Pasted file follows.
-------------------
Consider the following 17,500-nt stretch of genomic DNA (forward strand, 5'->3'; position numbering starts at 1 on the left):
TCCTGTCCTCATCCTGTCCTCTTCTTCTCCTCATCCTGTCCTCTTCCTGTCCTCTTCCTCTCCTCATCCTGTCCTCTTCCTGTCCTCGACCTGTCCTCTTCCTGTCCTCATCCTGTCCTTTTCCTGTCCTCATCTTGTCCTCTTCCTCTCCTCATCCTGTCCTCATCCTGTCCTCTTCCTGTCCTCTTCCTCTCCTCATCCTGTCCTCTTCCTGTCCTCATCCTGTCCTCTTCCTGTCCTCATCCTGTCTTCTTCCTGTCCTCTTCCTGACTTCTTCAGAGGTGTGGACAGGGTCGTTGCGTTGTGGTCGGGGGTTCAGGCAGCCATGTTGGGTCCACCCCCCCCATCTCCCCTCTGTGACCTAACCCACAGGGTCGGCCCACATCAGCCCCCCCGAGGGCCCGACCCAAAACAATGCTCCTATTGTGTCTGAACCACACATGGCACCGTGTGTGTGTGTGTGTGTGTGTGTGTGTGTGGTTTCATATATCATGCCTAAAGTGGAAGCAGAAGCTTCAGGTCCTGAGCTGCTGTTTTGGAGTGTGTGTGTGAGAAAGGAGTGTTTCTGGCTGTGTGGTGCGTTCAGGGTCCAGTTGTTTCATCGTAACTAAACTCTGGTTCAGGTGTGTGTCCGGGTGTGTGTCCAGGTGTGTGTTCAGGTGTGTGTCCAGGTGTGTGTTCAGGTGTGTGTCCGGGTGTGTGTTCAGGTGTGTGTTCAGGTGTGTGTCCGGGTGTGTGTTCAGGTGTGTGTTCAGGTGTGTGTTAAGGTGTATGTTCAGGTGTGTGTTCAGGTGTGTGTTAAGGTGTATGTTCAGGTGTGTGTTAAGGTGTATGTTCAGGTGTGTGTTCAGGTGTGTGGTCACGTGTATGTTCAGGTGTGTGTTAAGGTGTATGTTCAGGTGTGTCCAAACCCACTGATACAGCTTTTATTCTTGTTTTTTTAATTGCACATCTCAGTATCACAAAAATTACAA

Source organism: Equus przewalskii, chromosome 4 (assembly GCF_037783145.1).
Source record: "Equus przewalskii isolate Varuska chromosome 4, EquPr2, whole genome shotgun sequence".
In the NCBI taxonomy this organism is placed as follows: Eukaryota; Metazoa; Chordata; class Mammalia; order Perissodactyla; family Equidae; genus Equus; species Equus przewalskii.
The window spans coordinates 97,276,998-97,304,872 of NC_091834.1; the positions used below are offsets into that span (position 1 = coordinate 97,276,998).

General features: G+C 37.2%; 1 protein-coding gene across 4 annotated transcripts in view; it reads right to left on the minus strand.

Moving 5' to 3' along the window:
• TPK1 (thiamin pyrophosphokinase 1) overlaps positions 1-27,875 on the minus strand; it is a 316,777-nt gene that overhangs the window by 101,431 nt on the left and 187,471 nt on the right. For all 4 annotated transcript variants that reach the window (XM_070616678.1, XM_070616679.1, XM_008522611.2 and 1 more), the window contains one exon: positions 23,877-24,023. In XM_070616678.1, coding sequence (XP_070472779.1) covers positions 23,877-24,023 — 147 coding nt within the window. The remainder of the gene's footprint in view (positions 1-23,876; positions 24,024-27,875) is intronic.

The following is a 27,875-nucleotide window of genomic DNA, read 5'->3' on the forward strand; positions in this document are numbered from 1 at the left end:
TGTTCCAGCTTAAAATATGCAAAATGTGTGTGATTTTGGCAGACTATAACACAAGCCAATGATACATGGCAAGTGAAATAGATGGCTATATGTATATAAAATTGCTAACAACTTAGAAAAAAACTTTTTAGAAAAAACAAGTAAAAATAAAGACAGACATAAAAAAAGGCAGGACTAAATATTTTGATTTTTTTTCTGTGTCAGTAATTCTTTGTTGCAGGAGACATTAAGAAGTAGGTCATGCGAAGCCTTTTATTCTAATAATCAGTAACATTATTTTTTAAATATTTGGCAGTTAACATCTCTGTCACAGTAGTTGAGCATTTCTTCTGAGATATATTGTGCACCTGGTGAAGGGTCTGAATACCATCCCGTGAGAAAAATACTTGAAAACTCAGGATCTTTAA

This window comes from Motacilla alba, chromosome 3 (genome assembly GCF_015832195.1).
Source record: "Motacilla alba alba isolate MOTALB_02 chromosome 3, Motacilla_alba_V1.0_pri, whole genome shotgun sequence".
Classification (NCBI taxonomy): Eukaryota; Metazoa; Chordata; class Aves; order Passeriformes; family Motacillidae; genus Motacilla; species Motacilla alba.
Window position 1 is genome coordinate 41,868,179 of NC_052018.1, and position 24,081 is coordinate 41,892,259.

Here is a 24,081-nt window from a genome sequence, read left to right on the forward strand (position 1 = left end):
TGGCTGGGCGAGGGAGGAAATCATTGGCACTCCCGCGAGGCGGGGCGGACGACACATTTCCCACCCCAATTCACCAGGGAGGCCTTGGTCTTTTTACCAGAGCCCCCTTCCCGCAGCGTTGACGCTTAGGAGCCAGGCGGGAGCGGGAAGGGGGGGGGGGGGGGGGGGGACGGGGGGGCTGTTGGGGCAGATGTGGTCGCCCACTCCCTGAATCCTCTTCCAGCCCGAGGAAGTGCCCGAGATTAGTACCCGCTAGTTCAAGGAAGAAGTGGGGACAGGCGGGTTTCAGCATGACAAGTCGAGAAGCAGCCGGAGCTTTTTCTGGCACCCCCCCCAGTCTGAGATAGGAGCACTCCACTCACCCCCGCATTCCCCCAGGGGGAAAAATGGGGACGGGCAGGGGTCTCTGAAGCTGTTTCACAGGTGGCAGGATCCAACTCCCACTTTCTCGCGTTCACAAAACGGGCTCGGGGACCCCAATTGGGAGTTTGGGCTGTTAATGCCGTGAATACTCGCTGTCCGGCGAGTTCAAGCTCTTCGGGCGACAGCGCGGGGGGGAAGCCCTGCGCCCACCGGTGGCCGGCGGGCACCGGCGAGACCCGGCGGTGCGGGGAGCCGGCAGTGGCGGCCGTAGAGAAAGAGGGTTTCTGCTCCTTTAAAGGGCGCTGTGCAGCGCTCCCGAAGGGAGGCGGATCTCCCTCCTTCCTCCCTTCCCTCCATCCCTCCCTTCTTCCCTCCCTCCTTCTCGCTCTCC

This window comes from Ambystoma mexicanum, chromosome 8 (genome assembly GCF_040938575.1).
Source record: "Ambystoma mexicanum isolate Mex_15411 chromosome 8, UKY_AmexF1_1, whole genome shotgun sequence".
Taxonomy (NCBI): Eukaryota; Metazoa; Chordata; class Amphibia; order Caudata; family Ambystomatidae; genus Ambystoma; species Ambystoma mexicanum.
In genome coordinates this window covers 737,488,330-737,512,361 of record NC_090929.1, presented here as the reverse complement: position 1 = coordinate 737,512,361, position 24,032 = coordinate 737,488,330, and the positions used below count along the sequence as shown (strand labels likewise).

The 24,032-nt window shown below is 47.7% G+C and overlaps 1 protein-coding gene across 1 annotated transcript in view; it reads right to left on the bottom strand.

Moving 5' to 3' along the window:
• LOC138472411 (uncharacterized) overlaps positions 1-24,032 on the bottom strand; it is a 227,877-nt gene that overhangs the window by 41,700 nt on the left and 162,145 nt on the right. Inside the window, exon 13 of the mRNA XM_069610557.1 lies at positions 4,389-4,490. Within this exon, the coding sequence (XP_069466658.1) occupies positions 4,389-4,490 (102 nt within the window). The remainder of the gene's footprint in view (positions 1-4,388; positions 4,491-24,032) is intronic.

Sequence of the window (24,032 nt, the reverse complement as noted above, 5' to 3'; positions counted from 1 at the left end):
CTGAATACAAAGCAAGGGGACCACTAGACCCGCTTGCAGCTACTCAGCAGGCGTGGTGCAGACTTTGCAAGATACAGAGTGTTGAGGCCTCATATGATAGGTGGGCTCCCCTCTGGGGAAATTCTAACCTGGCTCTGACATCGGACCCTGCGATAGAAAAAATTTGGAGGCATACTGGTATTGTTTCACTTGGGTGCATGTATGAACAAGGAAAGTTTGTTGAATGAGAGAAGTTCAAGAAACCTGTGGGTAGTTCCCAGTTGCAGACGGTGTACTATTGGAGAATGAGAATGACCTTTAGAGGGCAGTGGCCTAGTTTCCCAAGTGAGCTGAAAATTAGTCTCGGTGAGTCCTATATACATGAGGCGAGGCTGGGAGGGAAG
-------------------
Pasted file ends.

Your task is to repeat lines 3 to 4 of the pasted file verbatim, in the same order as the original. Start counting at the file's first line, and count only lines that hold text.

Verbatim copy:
Source organism: Equus przewalskii, chromosome 4 (assembly GCF_037783145.1).
Source record: "Equus przewalskii isolate Varuska chromosome 4, EquPr2, whole genome shotgun sequence".